WASHINGTON — The Federal Communications Commission has “discriminatory” media ownership rules and is failing in its responsibility to promote diversity, new academic studies and a former FCC commissioner said.
Instead of loosening ownership rules, as the agency has indicated it would, the FCC should be tightening them, they added.
Studies were released Monday by two public interest groups, the Benton Foundation and the Social Science Research Council. In a joint statement, the orgs declared, “Media consolidation does not create better, more local or more diverse media content. To the contrary, (findings) strongly suggest that media ownership rules should be tightened, not relaxed.”
The commission is undergoing a quadrennially required review of ownership rules, which chairman Kevin J. Martin has said he’d like to ease since the market has changed extensively during the more than 20 years they’ve been in place. Studies were filed as part of the public comment period, which closed Monday afternoon.
“The FCC has said more cross-ownership will produce more local news and public affairs programming,” said Phil Napoli, a professor at Fordham U. and author of one study, in a telephone press conference. “But the results of our study show that cross-ownership is not related to the quantity of local news provided.”
Carolyn Byerly, who teaches journalism at Howard U. and authored two other studies, said since women and minorities own “miniscule” numbers of broadcast stations — less than 4% of the total in either case — “women and minorities are being left out of the public discourse. FCC ownership rules are therefore discriminatory,” she concluded.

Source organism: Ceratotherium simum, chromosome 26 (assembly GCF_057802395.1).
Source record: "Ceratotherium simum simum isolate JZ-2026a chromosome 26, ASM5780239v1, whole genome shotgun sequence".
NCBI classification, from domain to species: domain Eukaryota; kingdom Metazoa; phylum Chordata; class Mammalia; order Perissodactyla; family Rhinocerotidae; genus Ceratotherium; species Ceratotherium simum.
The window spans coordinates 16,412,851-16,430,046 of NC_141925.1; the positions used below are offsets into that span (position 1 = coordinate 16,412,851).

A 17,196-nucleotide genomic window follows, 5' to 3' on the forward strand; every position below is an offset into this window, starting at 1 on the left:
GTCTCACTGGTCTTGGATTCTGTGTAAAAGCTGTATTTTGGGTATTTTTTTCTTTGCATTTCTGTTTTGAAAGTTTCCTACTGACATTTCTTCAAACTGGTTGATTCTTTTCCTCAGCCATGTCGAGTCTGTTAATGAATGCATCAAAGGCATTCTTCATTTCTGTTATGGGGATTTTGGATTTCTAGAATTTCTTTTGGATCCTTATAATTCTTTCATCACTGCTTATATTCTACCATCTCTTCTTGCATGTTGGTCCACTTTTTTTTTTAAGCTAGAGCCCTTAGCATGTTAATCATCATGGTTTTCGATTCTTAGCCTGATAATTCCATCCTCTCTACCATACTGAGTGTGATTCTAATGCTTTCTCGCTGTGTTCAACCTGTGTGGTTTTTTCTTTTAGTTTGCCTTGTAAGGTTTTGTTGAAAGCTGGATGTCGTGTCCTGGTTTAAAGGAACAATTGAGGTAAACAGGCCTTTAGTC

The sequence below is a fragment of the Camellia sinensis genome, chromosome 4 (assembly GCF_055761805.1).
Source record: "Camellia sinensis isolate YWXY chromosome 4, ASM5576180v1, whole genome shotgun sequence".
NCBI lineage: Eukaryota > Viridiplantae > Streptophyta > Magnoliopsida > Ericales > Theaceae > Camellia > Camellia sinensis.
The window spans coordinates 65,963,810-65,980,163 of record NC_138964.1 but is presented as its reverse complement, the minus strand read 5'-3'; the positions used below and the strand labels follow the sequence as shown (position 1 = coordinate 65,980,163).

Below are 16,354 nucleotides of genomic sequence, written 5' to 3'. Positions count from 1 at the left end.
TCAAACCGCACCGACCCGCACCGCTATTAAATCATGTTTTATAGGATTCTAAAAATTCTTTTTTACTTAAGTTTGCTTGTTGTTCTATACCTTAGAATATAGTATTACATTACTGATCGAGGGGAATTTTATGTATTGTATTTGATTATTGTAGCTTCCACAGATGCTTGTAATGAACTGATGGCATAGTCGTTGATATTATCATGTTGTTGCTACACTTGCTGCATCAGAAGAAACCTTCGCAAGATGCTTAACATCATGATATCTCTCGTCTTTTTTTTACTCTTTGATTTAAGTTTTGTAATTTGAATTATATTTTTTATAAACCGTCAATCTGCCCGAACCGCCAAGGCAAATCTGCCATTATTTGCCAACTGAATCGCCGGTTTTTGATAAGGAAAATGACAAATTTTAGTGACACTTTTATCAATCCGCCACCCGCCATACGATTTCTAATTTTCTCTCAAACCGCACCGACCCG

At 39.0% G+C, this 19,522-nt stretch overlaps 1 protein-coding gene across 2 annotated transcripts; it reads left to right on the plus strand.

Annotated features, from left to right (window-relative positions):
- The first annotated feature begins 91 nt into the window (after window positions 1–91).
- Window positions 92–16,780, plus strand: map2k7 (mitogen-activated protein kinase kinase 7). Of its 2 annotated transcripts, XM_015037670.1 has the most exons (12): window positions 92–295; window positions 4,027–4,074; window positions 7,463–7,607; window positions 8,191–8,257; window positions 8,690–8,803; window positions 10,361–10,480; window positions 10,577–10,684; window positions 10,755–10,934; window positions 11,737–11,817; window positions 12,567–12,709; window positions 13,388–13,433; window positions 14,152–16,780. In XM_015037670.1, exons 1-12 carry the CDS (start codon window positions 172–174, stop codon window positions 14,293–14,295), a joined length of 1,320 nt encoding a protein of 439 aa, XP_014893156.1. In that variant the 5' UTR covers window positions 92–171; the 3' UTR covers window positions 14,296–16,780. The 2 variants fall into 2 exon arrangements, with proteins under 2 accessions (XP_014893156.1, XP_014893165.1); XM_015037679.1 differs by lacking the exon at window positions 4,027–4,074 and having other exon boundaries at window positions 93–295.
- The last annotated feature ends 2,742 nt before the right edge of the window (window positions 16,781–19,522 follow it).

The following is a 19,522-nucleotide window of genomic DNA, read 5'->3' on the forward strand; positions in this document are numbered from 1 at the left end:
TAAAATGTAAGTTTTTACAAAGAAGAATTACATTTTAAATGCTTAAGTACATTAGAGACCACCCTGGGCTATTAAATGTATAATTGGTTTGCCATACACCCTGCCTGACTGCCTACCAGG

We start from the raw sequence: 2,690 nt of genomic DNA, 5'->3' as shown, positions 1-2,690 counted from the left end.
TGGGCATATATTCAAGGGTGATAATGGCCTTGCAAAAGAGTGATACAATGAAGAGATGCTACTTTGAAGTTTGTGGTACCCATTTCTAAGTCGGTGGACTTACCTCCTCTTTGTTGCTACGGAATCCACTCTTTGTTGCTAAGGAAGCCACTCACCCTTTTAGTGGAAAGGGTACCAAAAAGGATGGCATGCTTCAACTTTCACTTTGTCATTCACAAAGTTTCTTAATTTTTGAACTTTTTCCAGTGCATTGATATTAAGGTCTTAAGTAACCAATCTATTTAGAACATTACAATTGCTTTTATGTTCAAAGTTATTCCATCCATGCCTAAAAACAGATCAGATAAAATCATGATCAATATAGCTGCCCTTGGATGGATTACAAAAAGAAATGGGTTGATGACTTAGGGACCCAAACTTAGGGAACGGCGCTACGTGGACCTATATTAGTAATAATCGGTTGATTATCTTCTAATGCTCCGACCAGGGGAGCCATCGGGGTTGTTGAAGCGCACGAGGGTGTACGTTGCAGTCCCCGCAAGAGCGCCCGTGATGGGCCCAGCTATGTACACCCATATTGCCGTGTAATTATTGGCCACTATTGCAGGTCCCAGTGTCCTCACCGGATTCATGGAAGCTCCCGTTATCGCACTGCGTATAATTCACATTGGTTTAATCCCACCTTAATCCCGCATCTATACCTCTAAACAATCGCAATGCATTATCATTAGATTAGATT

“Our laws require a diverse media,” said Benton president and former FCC commissioner Gloria Tristani. “The FCC is failing to put into place incentives for women and minorities to own media.”
U. of Michigan’s Peter DiCola studied radio markets where some companies have been able to exploit a loophole to acquire more stations than normally allowed.
“Large station groups in excess of the local ownership cap do not offer more variety,” he said. “They offer less, and the FCC should not raise the local ownership caps in the expectation that large station groups will suddenly change their ways.”
Studies come in the wake of similar reports released last week by other public interest groups and filed with the FCC’s public comment docket. The agency received some 123,000 comments.
Media congloms, which endorse easing ownership restrictions, have suggested issues such as diversity and localism may be red herrings. They “divert attention from the main issue — the marketplace changes that require the FCC to change these rules,” said one company exec. The regs are outdated because of the massive proliferation of outlets on cable television as well as, more recently, the Internet, the exec added.